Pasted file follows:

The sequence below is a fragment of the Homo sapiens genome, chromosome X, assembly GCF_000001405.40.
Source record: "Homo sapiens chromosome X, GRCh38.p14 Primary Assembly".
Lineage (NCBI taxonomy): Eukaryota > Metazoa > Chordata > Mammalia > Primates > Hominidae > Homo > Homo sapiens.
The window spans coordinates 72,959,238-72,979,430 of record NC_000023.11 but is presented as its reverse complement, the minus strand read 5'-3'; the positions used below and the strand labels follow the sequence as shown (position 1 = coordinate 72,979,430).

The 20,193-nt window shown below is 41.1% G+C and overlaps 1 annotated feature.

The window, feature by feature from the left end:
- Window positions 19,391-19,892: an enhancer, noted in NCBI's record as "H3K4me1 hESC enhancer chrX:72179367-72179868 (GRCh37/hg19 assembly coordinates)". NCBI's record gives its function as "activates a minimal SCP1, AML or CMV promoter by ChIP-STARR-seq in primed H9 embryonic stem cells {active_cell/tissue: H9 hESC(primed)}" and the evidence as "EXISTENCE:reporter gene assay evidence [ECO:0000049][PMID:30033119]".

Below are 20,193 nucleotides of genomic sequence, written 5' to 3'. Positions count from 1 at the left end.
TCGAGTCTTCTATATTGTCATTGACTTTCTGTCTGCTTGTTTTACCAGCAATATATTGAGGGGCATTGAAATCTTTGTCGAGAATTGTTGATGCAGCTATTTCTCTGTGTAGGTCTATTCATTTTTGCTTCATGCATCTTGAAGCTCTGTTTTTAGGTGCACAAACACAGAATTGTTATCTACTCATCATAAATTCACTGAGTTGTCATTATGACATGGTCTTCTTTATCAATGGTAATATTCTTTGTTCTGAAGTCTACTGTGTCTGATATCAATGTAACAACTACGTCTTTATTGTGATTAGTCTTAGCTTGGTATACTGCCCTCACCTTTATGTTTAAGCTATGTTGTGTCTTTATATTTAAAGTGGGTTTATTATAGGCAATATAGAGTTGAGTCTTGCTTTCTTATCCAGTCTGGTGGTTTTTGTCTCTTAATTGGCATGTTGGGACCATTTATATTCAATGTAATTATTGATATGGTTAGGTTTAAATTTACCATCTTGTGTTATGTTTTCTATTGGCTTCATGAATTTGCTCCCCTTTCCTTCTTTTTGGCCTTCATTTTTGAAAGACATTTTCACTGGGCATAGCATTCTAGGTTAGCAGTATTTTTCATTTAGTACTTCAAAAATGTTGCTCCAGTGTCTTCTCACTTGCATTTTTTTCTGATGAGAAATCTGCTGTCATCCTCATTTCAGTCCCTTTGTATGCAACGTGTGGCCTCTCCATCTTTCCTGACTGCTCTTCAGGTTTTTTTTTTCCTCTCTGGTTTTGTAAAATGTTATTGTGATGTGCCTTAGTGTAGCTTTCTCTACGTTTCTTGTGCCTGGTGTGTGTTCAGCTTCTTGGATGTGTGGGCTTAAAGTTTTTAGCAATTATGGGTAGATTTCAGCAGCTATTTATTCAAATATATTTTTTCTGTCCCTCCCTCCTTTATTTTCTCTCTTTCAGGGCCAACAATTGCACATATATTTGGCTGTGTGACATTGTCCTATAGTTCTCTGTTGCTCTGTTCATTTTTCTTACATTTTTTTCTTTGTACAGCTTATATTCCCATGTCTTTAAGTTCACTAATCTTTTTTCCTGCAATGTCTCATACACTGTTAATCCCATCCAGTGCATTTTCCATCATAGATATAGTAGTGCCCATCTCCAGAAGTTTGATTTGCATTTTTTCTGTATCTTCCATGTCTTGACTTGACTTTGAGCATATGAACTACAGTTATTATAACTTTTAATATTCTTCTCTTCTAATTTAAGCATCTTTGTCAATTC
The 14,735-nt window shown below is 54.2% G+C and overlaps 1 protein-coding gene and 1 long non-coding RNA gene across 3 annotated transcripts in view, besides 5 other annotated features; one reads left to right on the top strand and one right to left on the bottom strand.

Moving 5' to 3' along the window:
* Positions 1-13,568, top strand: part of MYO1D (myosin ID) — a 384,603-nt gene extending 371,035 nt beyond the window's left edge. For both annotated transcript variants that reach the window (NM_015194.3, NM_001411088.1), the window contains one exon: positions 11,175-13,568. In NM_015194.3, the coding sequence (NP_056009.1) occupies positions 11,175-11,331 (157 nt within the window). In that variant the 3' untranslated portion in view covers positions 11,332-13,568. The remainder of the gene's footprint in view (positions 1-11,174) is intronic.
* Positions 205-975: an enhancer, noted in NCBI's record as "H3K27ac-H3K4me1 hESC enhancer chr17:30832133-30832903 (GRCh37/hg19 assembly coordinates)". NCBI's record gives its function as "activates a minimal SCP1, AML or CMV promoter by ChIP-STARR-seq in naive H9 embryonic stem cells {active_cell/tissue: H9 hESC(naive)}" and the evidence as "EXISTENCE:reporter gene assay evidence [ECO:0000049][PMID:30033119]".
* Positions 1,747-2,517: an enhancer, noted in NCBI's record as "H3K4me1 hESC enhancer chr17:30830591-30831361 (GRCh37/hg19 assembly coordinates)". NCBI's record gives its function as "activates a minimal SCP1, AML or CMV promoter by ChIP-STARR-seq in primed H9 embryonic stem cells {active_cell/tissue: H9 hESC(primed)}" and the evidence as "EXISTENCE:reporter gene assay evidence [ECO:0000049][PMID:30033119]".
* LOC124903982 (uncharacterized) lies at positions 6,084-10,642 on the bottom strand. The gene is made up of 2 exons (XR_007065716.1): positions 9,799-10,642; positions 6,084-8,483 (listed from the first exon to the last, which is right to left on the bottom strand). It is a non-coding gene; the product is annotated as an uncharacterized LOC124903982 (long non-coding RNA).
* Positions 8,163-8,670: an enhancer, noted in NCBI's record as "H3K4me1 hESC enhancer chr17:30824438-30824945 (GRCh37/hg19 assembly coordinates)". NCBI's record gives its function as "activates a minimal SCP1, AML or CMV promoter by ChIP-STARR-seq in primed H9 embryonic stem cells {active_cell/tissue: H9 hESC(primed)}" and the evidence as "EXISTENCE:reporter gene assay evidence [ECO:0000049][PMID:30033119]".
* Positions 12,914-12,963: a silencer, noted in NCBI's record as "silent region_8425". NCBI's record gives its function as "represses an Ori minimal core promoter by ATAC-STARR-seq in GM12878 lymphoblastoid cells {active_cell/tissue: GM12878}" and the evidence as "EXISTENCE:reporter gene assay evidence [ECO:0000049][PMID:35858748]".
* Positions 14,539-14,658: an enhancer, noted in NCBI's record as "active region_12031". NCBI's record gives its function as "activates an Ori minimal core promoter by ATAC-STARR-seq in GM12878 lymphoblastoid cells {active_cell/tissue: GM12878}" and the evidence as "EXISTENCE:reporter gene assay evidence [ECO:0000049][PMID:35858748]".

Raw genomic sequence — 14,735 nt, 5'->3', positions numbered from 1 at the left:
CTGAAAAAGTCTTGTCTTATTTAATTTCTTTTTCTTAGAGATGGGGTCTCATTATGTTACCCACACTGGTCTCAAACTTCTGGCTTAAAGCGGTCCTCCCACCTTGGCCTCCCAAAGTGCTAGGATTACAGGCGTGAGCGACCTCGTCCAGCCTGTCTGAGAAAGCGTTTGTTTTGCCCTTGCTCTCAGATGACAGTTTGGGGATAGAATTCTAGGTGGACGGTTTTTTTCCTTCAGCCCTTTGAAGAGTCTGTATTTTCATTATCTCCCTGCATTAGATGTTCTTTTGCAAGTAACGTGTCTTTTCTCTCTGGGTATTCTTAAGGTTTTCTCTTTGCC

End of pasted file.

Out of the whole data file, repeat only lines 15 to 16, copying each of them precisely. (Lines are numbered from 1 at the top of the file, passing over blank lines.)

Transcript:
* LOC124903982 (uncharacterized) lies at positions 6,084-10,642 on the bottom strand. The gene is made up of 2 exons (XR_007065716.1): positions 9,799-10,642; positions 6,084-8,483 (listed from the first exon to the last, which is right to left on the bottom strand). It is a non-coding gene; the product is annotated as an uncharacterized LOC124903982 (long non-coding RNA).
* Positions 8,163-8,670: an enhancer, noted in NCBI's record as "H3K4me1 hESC enhancer chr17:30824438-30824945 (GRCh37/hg19 assembly coordinates)". NCBI's record gives its function as "activates a minimal SCP1, AML or CMV promoter by ChIP-STARR-seq in primed H9 embryonic stem cells {active_cell/tissue: H9 hESC(primed)}" and the evidence as "EXISTENCE:reporter gene assay evidence [ECO:0000049][PMID:30033119]".